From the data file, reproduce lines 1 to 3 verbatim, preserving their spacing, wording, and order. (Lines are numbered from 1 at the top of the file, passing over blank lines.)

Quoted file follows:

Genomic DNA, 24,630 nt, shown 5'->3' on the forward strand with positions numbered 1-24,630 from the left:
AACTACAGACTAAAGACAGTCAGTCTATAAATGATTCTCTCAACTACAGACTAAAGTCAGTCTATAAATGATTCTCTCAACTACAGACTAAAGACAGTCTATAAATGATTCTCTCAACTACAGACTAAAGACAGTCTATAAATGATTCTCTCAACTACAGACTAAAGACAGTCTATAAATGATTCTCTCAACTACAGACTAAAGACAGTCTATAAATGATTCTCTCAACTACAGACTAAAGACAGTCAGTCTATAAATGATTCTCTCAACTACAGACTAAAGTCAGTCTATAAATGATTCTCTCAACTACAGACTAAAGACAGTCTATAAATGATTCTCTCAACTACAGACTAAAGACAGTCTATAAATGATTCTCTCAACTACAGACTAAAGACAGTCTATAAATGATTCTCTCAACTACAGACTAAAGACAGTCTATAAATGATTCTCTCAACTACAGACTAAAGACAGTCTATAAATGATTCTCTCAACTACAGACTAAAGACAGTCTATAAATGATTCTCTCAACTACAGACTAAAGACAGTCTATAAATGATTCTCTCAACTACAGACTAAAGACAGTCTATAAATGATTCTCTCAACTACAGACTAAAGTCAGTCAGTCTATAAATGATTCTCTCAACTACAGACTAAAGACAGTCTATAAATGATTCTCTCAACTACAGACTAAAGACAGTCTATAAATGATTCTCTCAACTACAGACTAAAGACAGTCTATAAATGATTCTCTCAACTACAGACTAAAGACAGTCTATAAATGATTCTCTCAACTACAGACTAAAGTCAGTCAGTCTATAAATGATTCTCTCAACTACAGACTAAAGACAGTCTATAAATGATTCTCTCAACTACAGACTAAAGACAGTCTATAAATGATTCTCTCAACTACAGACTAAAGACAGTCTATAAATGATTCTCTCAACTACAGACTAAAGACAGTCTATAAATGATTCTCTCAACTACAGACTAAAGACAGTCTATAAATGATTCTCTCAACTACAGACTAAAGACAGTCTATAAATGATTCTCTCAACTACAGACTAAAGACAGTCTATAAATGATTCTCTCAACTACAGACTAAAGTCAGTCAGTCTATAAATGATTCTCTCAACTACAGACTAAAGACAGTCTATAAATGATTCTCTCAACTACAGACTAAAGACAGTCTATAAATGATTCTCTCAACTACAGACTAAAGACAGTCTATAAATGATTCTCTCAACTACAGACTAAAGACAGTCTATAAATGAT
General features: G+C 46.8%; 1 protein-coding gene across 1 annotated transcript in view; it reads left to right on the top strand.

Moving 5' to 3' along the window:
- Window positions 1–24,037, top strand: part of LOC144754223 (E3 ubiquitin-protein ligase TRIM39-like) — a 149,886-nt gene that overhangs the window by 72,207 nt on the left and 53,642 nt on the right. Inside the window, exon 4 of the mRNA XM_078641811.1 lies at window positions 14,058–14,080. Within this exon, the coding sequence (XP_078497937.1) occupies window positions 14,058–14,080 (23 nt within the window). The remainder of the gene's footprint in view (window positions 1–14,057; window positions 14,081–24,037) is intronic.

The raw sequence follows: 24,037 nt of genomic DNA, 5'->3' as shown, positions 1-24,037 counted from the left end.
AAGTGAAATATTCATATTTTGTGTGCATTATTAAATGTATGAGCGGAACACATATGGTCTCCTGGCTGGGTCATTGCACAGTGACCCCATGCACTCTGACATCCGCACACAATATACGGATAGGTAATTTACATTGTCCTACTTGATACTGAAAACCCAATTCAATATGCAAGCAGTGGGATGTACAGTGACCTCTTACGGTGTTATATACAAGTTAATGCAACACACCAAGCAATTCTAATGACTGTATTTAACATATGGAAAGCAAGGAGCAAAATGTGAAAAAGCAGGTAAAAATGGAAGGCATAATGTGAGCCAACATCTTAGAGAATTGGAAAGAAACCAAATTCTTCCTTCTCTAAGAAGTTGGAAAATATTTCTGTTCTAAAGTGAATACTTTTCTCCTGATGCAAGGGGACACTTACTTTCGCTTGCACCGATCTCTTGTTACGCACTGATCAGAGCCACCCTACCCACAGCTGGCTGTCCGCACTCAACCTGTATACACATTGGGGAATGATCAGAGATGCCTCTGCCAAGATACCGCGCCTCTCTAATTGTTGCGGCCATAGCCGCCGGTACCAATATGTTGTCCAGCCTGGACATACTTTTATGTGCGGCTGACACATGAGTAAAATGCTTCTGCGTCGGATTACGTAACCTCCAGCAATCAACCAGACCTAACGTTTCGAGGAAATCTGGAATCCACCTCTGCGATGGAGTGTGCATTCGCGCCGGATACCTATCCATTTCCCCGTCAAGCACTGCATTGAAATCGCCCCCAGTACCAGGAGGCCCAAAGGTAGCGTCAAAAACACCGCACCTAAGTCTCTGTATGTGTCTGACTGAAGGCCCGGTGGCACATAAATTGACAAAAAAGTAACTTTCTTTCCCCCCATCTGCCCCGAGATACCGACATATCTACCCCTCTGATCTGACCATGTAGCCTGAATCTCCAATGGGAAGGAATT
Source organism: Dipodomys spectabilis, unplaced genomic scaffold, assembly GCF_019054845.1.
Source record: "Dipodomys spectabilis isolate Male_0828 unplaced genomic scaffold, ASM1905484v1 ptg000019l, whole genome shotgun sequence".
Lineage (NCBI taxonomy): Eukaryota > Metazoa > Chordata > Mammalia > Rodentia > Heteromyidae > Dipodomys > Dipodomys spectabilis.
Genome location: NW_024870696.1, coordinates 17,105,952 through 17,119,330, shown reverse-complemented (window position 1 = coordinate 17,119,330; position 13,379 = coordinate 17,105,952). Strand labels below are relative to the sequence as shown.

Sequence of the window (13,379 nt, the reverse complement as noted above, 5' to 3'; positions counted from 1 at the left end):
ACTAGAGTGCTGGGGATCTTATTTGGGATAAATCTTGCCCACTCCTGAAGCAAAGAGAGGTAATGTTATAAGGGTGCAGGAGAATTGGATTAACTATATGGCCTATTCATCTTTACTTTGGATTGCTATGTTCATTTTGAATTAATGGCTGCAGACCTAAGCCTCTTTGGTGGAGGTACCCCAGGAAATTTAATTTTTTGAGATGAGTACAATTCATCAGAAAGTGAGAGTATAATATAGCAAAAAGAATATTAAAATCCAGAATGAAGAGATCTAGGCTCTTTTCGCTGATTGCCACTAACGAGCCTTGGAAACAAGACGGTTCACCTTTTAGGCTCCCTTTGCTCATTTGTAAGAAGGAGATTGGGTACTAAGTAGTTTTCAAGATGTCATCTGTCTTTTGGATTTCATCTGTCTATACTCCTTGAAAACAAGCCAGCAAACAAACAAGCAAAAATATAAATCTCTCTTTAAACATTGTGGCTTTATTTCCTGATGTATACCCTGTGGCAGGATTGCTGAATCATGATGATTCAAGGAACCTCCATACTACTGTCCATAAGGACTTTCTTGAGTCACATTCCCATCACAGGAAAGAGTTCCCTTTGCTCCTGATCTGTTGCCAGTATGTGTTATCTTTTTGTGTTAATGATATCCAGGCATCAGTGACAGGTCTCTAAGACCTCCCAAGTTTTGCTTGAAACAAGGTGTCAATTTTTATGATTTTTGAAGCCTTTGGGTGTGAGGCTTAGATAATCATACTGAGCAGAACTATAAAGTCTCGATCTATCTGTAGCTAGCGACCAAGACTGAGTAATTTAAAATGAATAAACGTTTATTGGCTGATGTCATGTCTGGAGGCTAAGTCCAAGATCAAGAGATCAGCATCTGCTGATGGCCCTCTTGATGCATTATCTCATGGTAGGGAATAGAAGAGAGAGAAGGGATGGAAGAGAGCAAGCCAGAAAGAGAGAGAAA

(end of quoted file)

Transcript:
Genomic DNA, 24,630 nt, shown 5'->3' on the forward strand with positions numbered 1-24,630 from the left:
AACTACAGACTAAAGACAGTCAGTCTATAAATGATTCTCTCAACTACAGACTAAAGTCAGTCTATAAATGATTCTCTCAACTACAGACTAAAGACAGTCTATAAATGATTCTCTCAACTACAGACTAAAGACAGTCTATAAATGATTCTCTCAACTACAGACTAAAGACAGTCTATAAATGATTCTCTCAACTACAGACTAAAGACAGTCTATAAATGATTCTCTCAACTACAGACTAAAGACAGTCAGTCTATAAATGATTCTCTCAACTACAGACTAAAGTCAGTCTATAAATGATTCTCTCAACTACAGACTAAAGACAGTCTATAAATGATTCTCTCAACTACAGACTAAAGACAGTCTATAAATGATTCTCTCAACTACAGACTAAAGACAGTCTATAAATGATTCTCTCAACTACAGACTAAAGACAGTCTATAAATGATTCTCTCAACTACAGACTAAAGACAGTCTATAAATGATTCTCTCAACTACAGACTAAAGACAGTCTATAAATGATTCTCTCAACTACAGACTAAAGACAGTCTATAAATGATTCTCTCAACTACAGACTAAAGACAGTCTATAAATGATTCTCTCAACTACAGACTAAAGTCAGTCAGTCTATAAATGATTCTCTCAACTACAGACTAAAGACAGTCTATAAATGATTCTCTCAACTACAGACTAAAGACAGTCTATAAATGATTCTCTCAACTACAGACTAAAGACAGTCTATAAATGATTCTCTCAACTACAGACTAAAGACAGTCTATAAATGATTCTCTCAACTACAGACTAAAGTCAGTCAGTCTATAAATGATTCTCTCAACTACAGACTAAAGACAGTCTATAAATGATTCTCTCAACTACAGACTAAAGACAGTCTATAAATGATTCTCTCAACTACAGACTAAAGACAGTCTATAAATGATTCTCTCAACTACAGACTAAAGACAGTCTATAAATGATTCTCTCAACTACAGACTAAAGACAGTCTATAAATGATTCTCTCAACTACAGACTAAAGACAGTCTATAAATGATTCTCTCAACTACAGACTAAAGACAGTCTATAAATGATTCTCTCAACTACAGACTAAAGTCAGTCAGTCTATAAATGATTCTCTCAACTACAGACTAAAGACAGTCTATAAATGATTCTCTCAACTACAGACTAAAGACAGTCTATAAATGATTCTCTCAACTACAGACTAAAGACAGTCTATAAATGATTCTCTCAACTACAGACTAAAGACAGTCTATAAATGAT
General features: G+C 46.8%; 1 protein-coding gene across 1 annotated transcript in view; it reads left to right on the top strand.